Activity for the week of 28 June-4 July 2006
The Weekly Volcanic Activity Report is a cooperative project between the Smithsonian's Global Volcanism Program and the US Geological Survey's Volcano Hazards Program. Updated by 2300 UTC every Wednesday, notices of volcanic activity posted on these pages are preliminary and subject to change as events are studied in more detail. This is not a comprehensive list of all of Earth's volcanoes erupting during the week, but rather a summary of activity at volcanoes that meet criteria discussed in detail in the "Criteria and Disclaimers" section. Carefully reviewed, detailed reports on various volcanoes are published monthly in the Bulletin of the Global Volcanism Network.
New Activity / Unrest
| Komba Island (Indonesia)
| 7.791°S, 123.585°E
| Elevation 633 m
Based on a pilot report, the Darwin VAAC reported that an ash cloud from Batu Tara reached an altitude of 1.5 km (5,000 ft) a.s.l. and drifted NW. Ash was not identified on satellite imagery.
Source: Darwin Volcanic Ash Advisory Centre (VAAC)
| Luzon (Philippines)
| 12.769°N, 124.056°E
| Elevation 1535 m
Based on interpretations of seismic data, small explosions occurred at Bulusan on 28 and 29 June. No ashfall was reported.
Source: Philippine Institute of Volcanology and Seismology (PHIVOLCS)
| 16.72°N, 62.18°W
| Elevation 915 m
Due to increased seismic activity at Soufrière Hills during approximately 24-29 June, the Alert Level was raised to 4 (on a scale of 0-5). On 30 June around 1300, the lava dome partially collapsed and produced pyroclastic flows to the E. According to the Washington VAAC, a pilot reported that an ash plume reached an altitude of 3 km (10,000 ft) a.s.l. and drifted NW. The VAAC also reported that the Montserrat Volcano Observatory indicated a second dome collapse occurred at 1830 on 30 June that also generated ash plumes to altitudes of 3 km (10,000 ft) a.s.l.
Sources: Associated Press, Montserrat Volcano Observatory (MVO), Washington Volcanic Ash Advisory Center (VAAC), Antigua Sun [Original URL no longer exists 1/2017], Radio Jamaica
| 14.473°N, 90.88°W
| Elevation 3763 m
On 29 June, INSIVUMEH reported that pyroclastic flows from Fuego traveled mainly SW along the Ceniza River and a lesser number moved SW along the Taniluyá River. According to a news report, on 29 June an ash plume reached a height of 2.2 km above the summit (19,500 ft a.s.l.) and drifted W. On 3 July, explosions propelled incandescent material hundreds of meters above the central crater (~13,000 ft a.s.l.). Avalanches traveled ~300-500 m SW along the Ceniza River.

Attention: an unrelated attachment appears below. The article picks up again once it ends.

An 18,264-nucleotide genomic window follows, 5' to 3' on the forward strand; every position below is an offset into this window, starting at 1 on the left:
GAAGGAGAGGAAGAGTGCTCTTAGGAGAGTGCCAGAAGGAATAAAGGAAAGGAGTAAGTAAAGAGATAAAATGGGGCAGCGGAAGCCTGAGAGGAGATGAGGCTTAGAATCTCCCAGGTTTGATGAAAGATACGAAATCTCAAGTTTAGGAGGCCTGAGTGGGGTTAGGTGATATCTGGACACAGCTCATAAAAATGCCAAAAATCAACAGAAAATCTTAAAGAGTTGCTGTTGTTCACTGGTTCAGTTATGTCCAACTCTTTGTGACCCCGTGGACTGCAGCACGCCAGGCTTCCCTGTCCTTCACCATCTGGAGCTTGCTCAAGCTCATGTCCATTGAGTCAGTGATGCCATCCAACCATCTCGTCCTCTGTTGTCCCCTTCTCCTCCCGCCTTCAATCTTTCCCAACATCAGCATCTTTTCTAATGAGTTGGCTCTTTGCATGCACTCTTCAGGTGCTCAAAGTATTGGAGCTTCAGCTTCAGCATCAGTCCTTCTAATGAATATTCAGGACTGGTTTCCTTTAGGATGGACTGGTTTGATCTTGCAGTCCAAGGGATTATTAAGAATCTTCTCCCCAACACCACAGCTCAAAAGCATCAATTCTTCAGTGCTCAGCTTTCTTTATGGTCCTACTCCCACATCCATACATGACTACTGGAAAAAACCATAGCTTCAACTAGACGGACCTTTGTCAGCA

Sources: Associated Press, Instituto Nacional de Sismologia, Vulcanologia, Meteorologia, e Hidrologia (INSIVUMEH)
| Siau Island (Indonesia)
| 2.781°N, 125.407°E
| Elevation 1797 m
According to the Darwin VAAC, a small eruption at Karangetang on 3 July produced an ash plume observed on satellite imagery that reached an altitude of 3.7 km (12,000 ft) a.s.l.
Source: Darwin Volcanic Ash Advisory Centre (VAAC)
| Eastern Kamchatka (Russia)
| 54.049°N, 159.443°E
| Elevation 1513 m
Activity at Karymsky continued during 23-30 June, with 100-350 shallow earthquakes occurring daily. Based on interpretations of seismic data, ash plumes reached altitudes of 3.5 km (11,500 ft) a.s.l. According to the Tokyo VAAC, the Kamchatkan Experimental and Methodical Seismological Department (KEMSD) reported that on 1 and 3 July ash plumes reached altitudes of 3.7 km (12,000 ft) a.s.l. A thermal anomaly in the crater was observed during 24-27 June. Karymsky remained at Concern Color Code Orange.
Sources: Kamchatkan Volcanic Eruption Response Team (KVERT), Tokyo Volcanic Ash Advisory Center (VAAC)
| Hawaiian Islands (USA)
| 19.421°N, 155.287°W
| Elevation 1222 m
During 28 June-4 July, lava from Kilauea continued to flow off of a lava delta into the ocean at the East Lae`apuki entry. On 30 June, surface lava flows originating from the Campout lava tube were visible on the upper part of the Pulama pali fault scarp, which had not been the case since 8 February. Incandescence was visible from Drainhole vent in Pu`u `O`o's crater during most of the reporting period. Tremor remained at a very typical moderate level at Pu`u `O`o.
Source: US Geological Survey Hawaiian Volcano Observatory (HVO)